Back-country Balkans: Skiing offers a great way to explore this less-traveled area of Europe
I’ve spent a fair bit of time in some of the Balkans’ major cities and have been disarmed by the mix of ancient architecture, sobering recent history and a people almost jarringly open about events that so recently traumatized them. This year, I wanted to return and explore the back roads of what had become my favorite corner of Europe. Skiing seemed like the perfect excuse to get off the main roads, so I plotted an overland trip that would start in Bosnia-Herzegovina and wind haphazardly down to Albania. Little of it went as planned, which worked out perfectly.
The world got to know Sarajevo’s mountains when it hosted the 1984 Winter Olympics, but in the intervening years the country became known much more for war and ethnic strife than skiing. In the case of Kosovo, the newest country in Europe, few skiers are even aware that the war-torn former Serbian province has mountains, let alone world-class skiing (although we were surprised to find the lifts shut down).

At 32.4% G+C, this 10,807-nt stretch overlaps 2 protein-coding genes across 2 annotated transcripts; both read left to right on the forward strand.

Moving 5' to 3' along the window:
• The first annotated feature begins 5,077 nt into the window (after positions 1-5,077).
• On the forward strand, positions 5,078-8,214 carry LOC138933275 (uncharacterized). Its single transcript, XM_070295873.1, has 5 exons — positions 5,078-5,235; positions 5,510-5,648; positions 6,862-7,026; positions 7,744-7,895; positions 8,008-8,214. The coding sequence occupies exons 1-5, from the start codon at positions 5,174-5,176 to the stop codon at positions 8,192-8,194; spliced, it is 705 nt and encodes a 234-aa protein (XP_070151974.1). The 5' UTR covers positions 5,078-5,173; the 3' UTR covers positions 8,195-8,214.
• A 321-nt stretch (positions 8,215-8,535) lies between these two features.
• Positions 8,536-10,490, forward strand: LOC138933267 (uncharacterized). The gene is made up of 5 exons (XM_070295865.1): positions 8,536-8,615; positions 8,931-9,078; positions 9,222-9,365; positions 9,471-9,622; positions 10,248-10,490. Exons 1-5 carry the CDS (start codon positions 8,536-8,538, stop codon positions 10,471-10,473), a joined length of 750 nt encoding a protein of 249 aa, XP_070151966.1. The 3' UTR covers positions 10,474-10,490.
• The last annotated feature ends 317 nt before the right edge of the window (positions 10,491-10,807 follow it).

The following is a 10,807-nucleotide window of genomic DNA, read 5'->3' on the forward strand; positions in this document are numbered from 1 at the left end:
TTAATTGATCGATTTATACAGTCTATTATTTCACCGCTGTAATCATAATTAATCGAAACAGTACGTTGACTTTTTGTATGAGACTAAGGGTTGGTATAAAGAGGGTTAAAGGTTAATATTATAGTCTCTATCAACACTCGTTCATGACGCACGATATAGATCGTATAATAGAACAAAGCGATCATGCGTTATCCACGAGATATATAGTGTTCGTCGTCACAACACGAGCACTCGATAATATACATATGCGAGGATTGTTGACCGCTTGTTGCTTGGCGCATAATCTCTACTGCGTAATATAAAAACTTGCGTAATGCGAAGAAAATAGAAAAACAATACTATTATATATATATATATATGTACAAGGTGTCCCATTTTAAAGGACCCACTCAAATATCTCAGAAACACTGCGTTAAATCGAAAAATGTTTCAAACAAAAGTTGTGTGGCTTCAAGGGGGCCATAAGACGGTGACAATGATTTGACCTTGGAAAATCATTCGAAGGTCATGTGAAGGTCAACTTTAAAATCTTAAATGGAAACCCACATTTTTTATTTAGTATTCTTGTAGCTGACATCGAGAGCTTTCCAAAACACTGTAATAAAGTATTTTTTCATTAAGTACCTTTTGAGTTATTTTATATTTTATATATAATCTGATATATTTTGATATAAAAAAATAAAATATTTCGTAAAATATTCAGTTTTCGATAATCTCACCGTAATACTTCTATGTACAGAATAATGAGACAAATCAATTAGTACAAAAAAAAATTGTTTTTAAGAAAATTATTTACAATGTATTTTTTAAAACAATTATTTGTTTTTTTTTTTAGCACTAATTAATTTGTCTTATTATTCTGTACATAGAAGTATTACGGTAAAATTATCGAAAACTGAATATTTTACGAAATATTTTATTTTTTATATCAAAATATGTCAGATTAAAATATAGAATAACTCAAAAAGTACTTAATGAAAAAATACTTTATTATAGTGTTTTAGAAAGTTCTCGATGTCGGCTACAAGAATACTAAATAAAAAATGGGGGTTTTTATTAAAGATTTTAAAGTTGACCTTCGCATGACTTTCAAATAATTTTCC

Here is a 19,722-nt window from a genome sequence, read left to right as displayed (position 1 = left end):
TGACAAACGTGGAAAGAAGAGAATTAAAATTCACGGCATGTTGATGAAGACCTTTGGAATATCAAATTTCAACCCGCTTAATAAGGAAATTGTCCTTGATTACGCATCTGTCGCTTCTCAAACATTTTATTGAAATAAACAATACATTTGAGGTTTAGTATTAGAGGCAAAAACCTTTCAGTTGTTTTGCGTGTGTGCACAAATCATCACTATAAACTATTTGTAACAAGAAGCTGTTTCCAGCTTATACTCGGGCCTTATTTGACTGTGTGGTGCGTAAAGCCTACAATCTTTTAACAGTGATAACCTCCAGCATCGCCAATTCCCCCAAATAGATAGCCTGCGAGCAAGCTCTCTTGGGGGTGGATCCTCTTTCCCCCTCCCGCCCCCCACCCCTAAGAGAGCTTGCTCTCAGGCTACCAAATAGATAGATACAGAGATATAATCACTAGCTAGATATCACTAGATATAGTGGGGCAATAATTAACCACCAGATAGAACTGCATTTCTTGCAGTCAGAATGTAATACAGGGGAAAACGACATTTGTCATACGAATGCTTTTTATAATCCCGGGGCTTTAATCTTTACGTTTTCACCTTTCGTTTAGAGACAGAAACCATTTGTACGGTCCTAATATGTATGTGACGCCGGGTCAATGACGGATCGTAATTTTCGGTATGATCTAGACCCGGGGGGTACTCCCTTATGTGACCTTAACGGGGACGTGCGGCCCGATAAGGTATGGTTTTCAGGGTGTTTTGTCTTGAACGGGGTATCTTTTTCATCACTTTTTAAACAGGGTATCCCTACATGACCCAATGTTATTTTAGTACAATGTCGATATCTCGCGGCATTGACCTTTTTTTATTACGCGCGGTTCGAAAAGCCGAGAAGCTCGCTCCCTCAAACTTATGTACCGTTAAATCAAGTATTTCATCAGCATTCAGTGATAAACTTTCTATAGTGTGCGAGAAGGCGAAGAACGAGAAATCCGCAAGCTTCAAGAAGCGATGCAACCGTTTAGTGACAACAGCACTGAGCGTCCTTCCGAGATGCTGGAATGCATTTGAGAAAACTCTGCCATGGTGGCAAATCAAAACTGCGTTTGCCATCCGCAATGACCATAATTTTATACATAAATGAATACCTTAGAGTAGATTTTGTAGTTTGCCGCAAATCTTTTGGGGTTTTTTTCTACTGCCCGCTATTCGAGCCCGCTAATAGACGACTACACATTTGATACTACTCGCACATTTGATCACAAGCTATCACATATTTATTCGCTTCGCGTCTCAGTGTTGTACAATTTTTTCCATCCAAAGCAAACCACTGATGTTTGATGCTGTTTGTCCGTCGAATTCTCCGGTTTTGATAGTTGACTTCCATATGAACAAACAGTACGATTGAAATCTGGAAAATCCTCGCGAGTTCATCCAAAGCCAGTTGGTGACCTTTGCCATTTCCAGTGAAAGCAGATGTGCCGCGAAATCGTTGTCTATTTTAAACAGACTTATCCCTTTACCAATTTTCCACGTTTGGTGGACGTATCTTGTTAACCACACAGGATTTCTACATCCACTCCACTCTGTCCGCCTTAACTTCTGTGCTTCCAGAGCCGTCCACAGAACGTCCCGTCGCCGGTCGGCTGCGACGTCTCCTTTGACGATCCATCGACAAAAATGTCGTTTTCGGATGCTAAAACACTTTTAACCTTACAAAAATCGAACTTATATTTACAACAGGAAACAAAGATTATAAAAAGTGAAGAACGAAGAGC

Albania is especially intriguing, boasting some of the most dramatic mountains in Europe — and not a single chairlift — a rare patch of semi-secret terrain on a well-trodden continent famous for glitzy ski villages and state-of-the-art gondolas. While Albania did not suffer the violence of its neighbors, it remained the hermit kingdom of Europe for decades, as dictator Enver Hoxja plunged the country into isolation and poverty under his own brand of strict communism.
In the end, we logged 15 straight days of skiing, from the Olympic peaks above Sarajevo to the Accursed Mountains on the fringes of civilization in Albania. The skiing was fantastic — deep powder, empty runs, challenging terrain. But everything in between was the point of the trip — the planks under our feet a convenient vehicle to connect us with the countryside of an ethnically diverse, still-developing region slowly emerging from the shadow of war.
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